With teenagers who are too old for summer camps (mostly targeting primary school children) but too young to work in a minimum-wage (lower for under-18s than adults) service job (roll on next year!) the boredom factor sets in fairly quickly. And that's just the parents who have the unenviable task of monitoring their movements without being seen to be too much of a "helicopter" parent.
So a weekend in Dublin seemed like a nice diversion and was greeted with typical teen ennui - OK, we can go shopping, see a movie, and stay in a nice hotel. Museum visits or any cultural improvements weren't even up for discussion, so I didn't go there. Booked a couple of rooms in the Skylon Hotel in Drumcondra (wrong side of the river, one of the teens informed me, with genuine Ross O'Carroll-Kelly horror - she's city-wise having "grown up" in Dublin - on the right side of the river!) - and figured out the sleeping order would be 4:1 (they were happy to share a triple room) and we were sorted. I was pragmatic about the potential hazards of taking four young teens to a city three of them were unfamiliar with, as I felt they wouldn't leave the confines of whatever shopping centre they were deposited in, and I reminded them of the moral of "Taken", the chilling action movie about white slavery and wayward teens who didn't listen to their parents. They were pretty underwhelmed by my concerns, as they dismissed them as the usual parental fussing.
But what of culture, I hear you ask, as alluded to in the title? This turned out to be a spur of the moment thing that was a real delight as so many spontaneous decisions are, when the girls went to town Sunday afternoon after checking out of the hotel, and middle son and me went to town for some supplies for his thesis in Easons.
We drove around Parnell Square to find a parking space and there was one just by the Garden of Remembrance - around the corner from the Hugh Lane Gallery, with its Lavery "Passion and Politics" Exhibition, which was serendipitous as I had seen the famous Lady Lavery portrait in Lismore Castle at the Sotheby's Irish Sale Preview in April. That one sold for over €250,000 and we went to have a look at the current exhibition. The Hugh Lane is a fabulous facility for the city, as it is free, like so many of the National Museums and Galleries, and has a wonderful permanent collection as well as the special exhibitions like this. I really enjoyed it and took a few flash-free photos before realising that I wasn't supposed to - but I didn't feel too guilty as I don't see what harm it does when the flash isn't used.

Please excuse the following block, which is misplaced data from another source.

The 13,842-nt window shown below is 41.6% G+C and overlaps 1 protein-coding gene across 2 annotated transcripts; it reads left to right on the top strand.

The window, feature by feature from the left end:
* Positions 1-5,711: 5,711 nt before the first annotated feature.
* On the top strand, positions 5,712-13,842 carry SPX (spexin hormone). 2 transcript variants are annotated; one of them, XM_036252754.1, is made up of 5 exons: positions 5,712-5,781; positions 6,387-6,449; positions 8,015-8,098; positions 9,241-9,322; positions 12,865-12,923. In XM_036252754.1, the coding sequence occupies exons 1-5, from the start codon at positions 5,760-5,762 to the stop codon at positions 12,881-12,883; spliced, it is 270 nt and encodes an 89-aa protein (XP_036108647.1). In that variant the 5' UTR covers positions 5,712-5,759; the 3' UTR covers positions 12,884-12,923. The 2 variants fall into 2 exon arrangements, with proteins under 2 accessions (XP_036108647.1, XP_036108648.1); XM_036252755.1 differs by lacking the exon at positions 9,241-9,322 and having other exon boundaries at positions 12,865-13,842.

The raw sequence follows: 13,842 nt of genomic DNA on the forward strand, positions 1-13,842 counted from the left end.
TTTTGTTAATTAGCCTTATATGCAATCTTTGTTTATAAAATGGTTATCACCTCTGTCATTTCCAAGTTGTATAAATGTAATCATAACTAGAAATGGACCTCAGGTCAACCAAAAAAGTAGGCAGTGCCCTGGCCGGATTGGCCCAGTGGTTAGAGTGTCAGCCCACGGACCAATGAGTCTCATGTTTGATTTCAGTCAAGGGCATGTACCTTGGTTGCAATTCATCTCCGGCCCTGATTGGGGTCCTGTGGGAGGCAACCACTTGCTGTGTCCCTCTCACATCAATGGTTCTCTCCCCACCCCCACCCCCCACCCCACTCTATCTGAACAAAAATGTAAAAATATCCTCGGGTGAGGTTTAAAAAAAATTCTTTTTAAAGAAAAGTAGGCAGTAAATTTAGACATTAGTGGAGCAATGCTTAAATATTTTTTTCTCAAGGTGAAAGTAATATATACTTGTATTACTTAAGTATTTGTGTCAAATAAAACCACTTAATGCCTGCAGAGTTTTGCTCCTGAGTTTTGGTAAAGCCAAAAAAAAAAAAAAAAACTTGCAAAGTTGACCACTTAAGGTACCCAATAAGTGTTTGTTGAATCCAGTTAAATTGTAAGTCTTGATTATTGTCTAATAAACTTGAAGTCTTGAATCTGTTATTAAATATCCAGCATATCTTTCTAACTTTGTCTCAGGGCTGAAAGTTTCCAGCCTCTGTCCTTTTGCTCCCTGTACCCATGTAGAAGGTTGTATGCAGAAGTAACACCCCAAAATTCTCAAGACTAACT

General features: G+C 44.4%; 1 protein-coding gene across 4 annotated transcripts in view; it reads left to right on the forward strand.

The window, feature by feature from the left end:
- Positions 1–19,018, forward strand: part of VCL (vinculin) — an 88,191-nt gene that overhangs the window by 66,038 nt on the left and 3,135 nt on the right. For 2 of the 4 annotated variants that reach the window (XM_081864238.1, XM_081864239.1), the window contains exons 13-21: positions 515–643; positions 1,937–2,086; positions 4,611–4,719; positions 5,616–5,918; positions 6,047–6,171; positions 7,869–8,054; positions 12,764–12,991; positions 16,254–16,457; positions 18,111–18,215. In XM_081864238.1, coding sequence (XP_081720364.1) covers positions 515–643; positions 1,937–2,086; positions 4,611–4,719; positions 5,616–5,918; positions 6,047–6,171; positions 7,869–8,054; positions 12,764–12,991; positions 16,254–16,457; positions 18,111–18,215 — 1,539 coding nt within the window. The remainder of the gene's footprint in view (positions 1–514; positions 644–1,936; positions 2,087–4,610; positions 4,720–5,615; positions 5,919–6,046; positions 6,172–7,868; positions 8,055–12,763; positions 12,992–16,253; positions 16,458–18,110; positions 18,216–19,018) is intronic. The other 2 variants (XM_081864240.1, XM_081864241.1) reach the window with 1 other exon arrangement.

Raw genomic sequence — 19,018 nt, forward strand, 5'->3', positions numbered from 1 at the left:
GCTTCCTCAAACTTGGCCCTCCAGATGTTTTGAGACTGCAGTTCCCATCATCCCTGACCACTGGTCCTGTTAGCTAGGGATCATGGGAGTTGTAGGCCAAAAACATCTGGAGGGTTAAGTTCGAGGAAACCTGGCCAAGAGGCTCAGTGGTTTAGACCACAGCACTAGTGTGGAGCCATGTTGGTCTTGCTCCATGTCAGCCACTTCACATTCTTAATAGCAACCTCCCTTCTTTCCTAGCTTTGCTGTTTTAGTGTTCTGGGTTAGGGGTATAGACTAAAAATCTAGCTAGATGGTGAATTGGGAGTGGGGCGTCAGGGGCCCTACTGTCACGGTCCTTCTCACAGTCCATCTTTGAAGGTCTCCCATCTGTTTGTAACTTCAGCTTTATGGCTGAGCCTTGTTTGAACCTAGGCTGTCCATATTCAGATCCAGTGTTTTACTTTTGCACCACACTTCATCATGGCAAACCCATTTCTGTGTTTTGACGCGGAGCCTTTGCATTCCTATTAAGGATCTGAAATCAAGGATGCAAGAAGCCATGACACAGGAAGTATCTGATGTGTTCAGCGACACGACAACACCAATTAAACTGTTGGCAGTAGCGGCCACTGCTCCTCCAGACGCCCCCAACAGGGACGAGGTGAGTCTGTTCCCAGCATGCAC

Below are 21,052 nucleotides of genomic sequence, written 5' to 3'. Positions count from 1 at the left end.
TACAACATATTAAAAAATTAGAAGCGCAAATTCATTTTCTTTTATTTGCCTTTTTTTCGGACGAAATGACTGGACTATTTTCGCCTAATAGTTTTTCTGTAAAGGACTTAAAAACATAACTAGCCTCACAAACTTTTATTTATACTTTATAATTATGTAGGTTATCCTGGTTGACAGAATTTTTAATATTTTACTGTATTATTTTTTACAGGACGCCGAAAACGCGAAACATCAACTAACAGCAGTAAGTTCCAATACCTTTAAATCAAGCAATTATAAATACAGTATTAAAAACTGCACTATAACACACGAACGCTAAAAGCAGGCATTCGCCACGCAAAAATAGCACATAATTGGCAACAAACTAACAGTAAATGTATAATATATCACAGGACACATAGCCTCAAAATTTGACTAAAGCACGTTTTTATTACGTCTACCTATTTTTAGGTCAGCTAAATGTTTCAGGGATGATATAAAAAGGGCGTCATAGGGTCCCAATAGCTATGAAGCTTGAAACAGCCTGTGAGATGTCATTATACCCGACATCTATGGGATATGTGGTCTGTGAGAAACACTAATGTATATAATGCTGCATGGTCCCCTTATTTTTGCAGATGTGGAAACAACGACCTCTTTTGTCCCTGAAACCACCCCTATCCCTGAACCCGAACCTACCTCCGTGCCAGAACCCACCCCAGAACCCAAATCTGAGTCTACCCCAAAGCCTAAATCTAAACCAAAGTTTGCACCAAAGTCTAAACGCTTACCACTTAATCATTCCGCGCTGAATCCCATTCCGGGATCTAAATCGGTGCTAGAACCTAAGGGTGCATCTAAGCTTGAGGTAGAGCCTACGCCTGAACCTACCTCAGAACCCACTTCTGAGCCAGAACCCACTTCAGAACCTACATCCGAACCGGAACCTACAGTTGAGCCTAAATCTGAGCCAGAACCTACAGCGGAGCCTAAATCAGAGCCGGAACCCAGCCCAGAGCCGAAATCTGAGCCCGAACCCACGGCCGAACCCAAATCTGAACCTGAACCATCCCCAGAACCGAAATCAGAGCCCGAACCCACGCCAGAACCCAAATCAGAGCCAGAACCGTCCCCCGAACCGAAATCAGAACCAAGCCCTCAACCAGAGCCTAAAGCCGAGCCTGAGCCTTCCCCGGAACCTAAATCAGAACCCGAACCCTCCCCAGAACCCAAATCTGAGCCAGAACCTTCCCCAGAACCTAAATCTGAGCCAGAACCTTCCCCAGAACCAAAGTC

The Politics and Passion refer to the new Irish Free State Government asking Laver y to paint a symbol of the new country (Éire, depicted by a beautiful woman) for the new Irish Currency, and then he used his high society American wife Hazel as the model. Given that she never set foot in Ireland (they lived in London) it must have been a controversial issue at the time, as her lifestyle would be pretty far removed from DeValera's Madonna and Motherhood vision of Irish womanhood! There were a lot of documents on display; correspondence between the Departments and Lavery and some from WB Yeats and other famous contemporaries of Lavery. I've come to the conclusion that Lavery was pretty full of himself - there are self-portraits of him receiving an Honorary Doctorate in Belfast and being conferred a Freeman of Dublin. They were probably the Posh and Becks of the Twenties, albeit with a lot more talent! And the irony of Lady Lavery adorning the currency for almost 50 years can't be missed, as they both represented the wealthy ascendancy that the new State was so keen to expunge from its history. But that's a whole other story and not one for this post; I might return to it one day.
My son had seen the Francis Bacon Collection a few times as he is a great fan of the notoriously untidy late artist. He certainly could identify with him on that score, with his vaguely similar artistic penchant for creative chaos in living spaces. Out of sheer curiosity I had to see the Francis Bacon Studio which was brought from London and lovingly recreated in a special viewing room in the Gallery, with every messy rag and paint tin (great ad for Dulux) and stacks of dusty books replaced forensically as they were in his London house. His Irish connections were as
It was a very pleasant interlude and I came away with my cultural antennae recharged, and determined to soak up some more free stuff on future Dublin visits - there's the Dead Zoo, the National Gallery, the National Library, and the National Museum at different locations around the city. Cork has the lovely Crawford Gallery and I visited there a few years ago. It would be nice to entice the teenagers to visit something like a museum but sadly they passed that stage after our last visit to the Dali Museum in Figueras in 2006! It'll be another decade or two before they'll rediscover culture and hopefully decide that it's not so bad after all.
Photos - from the top:
- Blanchardstown Shopping Centre
- The tent in the garden
- Hugh Lane Gallery
- Passion and Politics Exhibition detail
- The Lavery Legacy and currency notes
- Painting of picnic scene by Sir John Lavery
- Fireplace in the Hugh Lane Gallery
- Lady Lavery Painting by Sir John Lavery
- The Francis Bacon Studio
- An aptly titled bus - for teen daughter